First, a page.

I recently received all of the feedback forms from the conference in November.  In going through them, I realized that I’m conflicted on a number of topics associated to these forms.  This first post is going to focus on the ratings.

How this conference (and many others) handle speaker ratings is on a 10 point scale where 10 is excellent and 1 is poor.  This conference calculates the rating by 10 x # of 10 ratings, 9 x # of 9 ratings, etc.  So if I got 9 10s, 3 9s and 8 8s, this equals 181 then divide by the number of evals (20) = 9.05.

At face value, this is valuable information.  At one glance, I can see overall whether my session was well received or not.  However, there are several aspects that trouble me:

    • This conference in particular doesn’t invite back poor speakers. The problem I have is what’s a good rating? Is anything above an 8 good?  Or above a 9?  I really don’t know the answer to this. Personally, I’m satisfied when the rating is above 8.0.  I’m happy when the rating is above 9.0.  I’m thrilled when the rating is above 9.5.  However, I have no idea if I’m expecting too much or too little.
    • Not everyone fills out the forms (online or paper doesn’t matter).  Now you could argue that they were ambivalent and thus didn’t fill out the form but that’s not always true.  And even if it is, shouldn’t that be taken into consideration with the ratings?  I know I pay attention to how many submitted evals there were vs the attendance number.  Yet, I’ve experienced someone approaching me to tell me that they didn’t fill out a form but wanted me to know they really appreciated my session.  I asked them why and I absolutely loved their answer:  “I’m challenging myself to give feedback directly to people”.  Another scenario, I often attend sessions for friends of mine.  I do this to support them and to see if there are any new nuggets of information to learn.  I don’t often fill out the form because it feels like I’m padding the results.  Yet now I’m an attendee count.  So I’m torn on whether the no feedback numbers should be included.
    • So far I have not received an overall score under 8.  I do receive individual scores that are low.  Majority of the times that this occurs, it comes with zero additional information.  It means I see a 4 with absolutely no indication as to why.   I’m left with not knowing what I could do differently or why it was miserable for them.  My first reaction is “tell me why”.  My second reaction is “why did you stay?”.  I fully believe in the law of two feet at conferences and that not everyone will like a speaker’s style or content for a variety of reasons.  Regardless, I’m left to ponder why and sometimes it overshadows the trend of positive feedback.  A person can get twenty 10s but that one 4 is what you think about.  So without the comments, what does individual ratings really tell me?  How do they help me get better?
    • This last area is tricky and I recently attended a session that helped me put this into words:  When I decide on a subject, I am doing this to inspire and/or challenge people to look at something differently.  Depending on where you are in your journey, this could be well received or completely hated.  I want to evoke emotion…whether it’s positive or negative.  The presenter actually said “I want you to walk out of here thinking I love or hate this presenter.  I don’t want you to be ambivalent”.  I have experienced situations where I’ve walked out of a room thinking that was awesome to then overhear someone else say it was a waste of their time.  So I began accepting that great sessions are not about pleasing everyone.  Yes, you should be a good speaker but if your topics are pushing boundaries, you might ruffle feathers that will end up in the feedback.  Yes, you should have quality content and be able to stand in front of an audience with basic skills. However, after that…personal preference and situations are a huge factor.  Take something as simple as a speaker who swears.  Some audience members gain respect and some lose respect.  You can’t satisfy everyone.  Personally, as much as I’m a sailor in real life, I try to avoid this during conferences.  I can get my point across regardless.  Yet, I understand why some speakers take the stance of incorporating this into their session.  The goal is not to please everyone…especially at a conference when you have no idea who will show up.    This takes me full circle back to the first question…what really is a good rating?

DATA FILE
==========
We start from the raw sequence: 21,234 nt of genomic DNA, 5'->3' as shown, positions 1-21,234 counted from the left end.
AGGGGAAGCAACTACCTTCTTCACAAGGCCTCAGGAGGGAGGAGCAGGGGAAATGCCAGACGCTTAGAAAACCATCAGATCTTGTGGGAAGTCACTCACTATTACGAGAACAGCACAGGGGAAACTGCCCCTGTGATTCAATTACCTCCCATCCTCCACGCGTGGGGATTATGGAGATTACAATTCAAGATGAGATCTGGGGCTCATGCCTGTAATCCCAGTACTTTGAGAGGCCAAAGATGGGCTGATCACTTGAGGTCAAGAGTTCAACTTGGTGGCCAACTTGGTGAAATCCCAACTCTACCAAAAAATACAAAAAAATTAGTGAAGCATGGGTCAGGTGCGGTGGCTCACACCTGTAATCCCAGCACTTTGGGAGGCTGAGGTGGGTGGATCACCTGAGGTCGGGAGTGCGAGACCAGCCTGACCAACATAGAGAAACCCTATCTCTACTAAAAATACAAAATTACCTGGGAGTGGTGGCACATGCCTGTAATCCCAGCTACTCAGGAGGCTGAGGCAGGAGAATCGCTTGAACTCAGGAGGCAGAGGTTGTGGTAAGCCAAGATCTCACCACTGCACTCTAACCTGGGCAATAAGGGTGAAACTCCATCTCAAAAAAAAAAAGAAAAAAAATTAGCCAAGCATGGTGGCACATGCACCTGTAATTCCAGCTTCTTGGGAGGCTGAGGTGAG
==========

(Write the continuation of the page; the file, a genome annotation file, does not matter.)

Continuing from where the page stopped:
I’m very thankful for the feedback.  And when I receive the packet, I always pay attention to the trend of the rating but for my own sanity, I try to keep in perspective that this is about helping at least one person not everyone.  Most importantly going forward, I will make more of an effort to not just put that rating down but give a small note for each feedback form I fill out in the future.  As that’s the really valuable part for a speaker to learn.

What do you think of ratings for speakers?

Tricia Broderick

Tricia Broderick

Tricia Broderick is a leadership and organizational advisor. Her transformational leadership at all levels of an organization, ignites growth of leaders and high performing teams to deliver quality outcomes. Tricia has more than twenty years of experience in the software development industry. She is a highly-rated trainer, coach, facilitator and motivational keynote speaker. Beyond her extensive knowledge and skills, her biggest offering is inspiring people to believe anything is possible.

One Comment

  • Your second point is the one I struggle with. The last time I spoke, I had a roughly 25% response rate. It is insanely difficult to figure out what I should take away from that.

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